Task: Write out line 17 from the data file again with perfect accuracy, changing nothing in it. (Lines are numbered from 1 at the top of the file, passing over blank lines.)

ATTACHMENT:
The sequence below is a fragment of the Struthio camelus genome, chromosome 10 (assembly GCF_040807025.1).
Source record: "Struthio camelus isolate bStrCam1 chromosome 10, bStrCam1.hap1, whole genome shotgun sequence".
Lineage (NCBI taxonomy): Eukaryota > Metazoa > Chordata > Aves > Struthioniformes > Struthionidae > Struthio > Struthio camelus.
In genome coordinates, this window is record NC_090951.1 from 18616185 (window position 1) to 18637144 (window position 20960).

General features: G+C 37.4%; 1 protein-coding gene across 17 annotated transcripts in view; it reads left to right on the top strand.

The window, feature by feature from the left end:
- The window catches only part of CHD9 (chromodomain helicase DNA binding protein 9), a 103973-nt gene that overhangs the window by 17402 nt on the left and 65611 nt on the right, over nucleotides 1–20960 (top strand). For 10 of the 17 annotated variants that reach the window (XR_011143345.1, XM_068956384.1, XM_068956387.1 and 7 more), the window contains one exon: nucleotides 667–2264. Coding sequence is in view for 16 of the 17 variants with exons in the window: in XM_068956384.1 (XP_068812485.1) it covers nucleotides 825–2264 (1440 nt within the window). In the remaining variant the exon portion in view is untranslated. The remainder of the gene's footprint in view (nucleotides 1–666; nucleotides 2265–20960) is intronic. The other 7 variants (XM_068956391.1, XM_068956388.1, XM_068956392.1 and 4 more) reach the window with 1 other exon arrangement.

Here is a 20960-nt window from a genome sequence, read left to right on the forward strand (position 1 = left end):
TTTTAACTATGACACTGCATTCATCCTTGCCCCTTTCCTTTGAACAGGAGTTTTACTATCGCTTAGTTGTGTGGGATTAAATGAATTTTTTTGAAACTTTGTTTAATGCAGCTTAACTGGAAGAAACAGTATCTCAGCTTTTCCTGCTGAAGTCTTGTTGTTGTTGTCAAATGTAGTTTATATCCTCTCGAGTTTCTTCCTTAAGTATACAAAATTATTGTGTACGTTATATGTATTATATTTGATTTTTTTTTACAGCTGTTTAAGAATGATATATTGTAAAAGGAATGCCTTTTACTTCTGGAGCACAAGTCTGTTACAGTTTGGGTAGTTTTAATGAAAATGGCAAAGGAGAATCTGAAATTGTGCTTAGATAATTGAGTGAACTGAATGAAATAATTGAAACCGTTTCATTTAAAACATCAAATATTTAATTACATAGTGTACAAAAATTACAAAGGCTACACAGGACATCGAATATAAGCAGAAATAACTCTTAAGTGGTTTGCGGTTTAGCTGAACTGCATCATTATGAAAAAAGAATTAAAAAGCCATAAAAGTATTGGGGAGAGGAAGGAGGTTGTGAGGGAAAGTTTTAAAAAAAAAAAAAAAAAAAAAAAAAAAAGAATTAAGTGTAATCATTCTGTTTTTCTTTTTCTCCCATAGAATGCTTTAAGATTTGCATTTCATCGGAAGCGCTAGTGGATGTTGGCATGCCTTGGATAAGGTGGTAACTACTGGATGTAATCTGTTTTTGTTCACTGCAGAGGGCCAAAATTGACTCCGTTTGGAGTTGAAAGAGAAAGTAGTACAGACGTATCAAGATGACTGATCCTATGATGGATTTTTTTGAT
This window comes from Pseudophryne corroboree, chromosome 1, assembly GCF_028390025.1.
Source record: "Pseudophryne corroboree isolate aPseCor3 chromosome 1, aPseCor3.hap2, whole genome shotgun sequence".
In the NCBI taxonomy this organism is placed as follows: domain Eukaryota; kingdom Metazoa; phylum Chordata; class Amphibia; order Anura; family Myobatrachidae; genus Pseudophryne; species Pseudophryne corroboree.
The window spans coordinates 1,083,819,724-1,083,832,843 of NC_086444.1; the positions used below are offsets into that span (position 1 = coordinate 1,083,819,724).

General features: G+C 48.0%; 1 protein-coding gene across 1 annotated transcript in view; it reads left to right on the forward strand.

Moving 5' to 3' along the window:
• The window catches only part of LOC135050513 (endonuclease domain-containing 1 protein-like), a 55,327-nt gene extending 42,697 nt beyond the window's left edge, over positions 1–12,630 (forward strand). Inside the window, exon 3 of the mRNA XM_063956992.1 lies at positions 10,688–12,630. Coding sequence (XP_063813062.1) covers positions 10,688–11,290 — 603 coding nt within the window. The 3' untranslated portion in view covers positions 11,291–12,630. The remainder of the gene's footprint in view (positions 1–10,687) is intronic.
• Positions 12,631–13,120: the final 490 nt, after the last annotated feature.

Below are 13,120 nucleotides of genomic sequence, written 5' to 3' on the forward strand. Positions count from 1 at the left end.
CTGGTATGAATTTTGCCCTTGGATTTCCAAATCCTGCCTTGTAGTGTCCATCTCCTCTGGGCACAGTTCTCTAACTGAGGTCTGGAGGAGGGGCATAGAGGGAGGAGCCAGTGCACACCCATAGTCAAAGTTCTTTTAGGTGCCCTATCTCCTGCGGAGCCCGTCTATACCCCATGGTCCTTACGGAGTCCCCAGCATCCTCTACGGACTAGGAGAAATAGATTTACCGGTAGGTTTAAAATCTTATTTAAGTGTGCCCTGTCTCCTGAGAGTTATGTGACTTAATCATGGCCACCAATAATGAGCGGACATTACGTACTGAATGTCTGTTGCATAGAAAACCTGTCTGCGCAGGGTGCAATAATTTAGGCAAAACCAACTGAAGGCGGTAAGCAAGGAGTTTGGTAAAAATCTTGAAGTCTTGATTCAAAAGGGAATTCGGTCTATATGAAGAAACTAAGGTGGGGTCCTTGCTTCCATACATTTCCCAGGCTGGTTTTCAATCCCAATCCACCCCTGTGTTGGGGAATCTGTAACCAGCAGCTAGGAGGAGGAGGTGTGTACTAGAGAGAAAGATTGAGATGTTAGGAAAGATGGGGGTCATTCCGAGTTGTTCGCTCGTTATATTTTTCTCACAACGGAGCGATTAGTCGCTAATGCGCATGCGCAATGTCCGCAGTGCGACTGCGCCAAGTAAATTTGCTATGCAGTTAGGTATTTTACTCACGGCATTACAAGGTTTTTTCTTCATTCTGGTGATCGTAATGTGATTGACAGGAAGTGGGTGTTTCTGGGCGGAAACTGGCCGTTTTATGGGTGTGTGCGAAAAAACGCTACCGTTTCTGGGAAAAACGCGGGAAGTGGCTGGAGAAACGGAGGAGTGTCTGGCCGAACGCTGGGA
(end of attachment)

• Positions 12,631–13,120: the final 490 nt, after the last annotated feature.